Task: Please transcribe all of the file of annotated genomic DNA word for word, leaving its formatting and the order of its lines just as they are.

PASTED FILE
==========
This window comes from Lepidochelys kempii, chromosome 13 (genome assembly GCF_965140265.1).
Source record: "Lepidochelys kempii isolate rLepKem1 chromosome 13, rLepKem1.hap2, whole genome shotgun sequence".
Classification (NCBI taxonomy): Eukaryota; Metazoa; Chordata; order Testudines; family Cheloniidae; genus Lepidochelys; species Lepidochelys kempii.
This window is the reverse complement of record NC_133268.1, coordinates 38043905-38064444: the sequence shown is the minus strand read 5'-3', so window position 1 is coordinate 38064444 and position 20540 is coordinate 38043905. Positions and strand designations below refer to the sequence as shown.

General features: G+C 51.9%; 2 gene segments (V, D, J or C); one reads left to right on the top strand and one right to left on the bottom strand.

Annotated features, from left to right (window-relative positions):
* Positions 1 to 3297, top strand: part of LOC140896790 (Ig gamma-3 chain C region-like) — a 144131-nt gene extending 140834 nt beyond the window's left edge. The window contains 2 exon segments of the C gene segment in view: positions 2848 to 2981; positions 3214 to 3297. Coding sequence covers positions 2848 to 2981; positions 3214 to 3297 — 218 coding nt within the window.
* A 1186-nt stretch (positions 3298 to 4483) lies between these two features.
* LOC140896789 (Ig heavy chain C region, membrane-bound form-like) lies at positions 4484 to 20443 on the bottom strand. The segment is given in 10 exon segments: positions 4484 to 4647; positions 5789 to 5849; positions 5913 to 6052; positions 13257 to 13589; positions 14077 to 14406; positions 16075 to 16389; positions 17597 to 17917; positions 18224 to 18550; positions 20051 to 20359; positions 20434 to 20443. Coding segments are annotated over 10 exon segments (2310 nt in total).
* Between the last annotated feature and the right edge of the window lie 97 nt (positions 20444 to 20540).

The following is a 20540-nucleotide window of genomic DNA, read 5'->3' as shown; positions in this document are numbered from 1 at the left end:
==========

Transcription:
This window comes from Lepidochelys kempii, chromosome 13 (genome assembly GCF_965140265.1).
Source record: "Lepidochelys kempii isolate rLepKem1 chromosome 13, rLepKem1.hap2, whole genome shotgun sequence".
Classification (NCBI taxonomy): Eukaryota; Metazoa; Chordata; order Testudines; family Cheloniidae; genus Lepidochelys; species Lepidochelys kempii.
This window is the reverse complement of record NC_133268.1, coordinates 38043905-38064444: the sequence shown is the minus strand read 5'-3', so window position 1 is coordinate 38064444 and position 20540 is coordinate 38043905. Positions and strand designations below refer to the sequence as shown.

General features: G+C 51.9%; 2 gene segments (V, D, J or C); one reads left to right on the top strand and one right to left on the bottom strand.

Annotated features, from left to right (window-relative positions):
* Positions 1 to 3297, top strand: part of LOC140896790 (Ig gamma-3 chain C region-like) — a 144131-nt gene extending 140834 nt beyond the window's left edge. The window contains 2 exon segments of the C gene segment in view: positions 2848 to 2981; positions 3214 to 3297. Coding sequence covers positions 2848 to 2981; positions 3214 to 3297 — 218 coding nt within the window.
* A 1186-nt stretch (positions 3298 to 4483) lies between these two features.
* LOC140896789 (Ig heavy chain C region, membrane-bound form-like) lies at positions 4484 to 20443 on the bottom strand. The segment is given in 10 exon segments: positions 4484 to 4647; positions 5789 to 5849; positions 5913 to 6052; positions 13257 to 13589; positions 14077 to 14406; positions 16075 to 16389; positions 17597 to 17917; positions 18224 to 18550; positions 20051 to 20359; positions 20434 to 20443. Coding segments are annotated over 10 exon segments (2310 nt in total).
* Between the last annotated feature and the right edge of the window lie 97 nt (positions 20444 to 20540).

The following is a 20540-nucleotide window of genomic DNA, read 5'->3' as shown; positions in this document are numbered from 1 at the left end: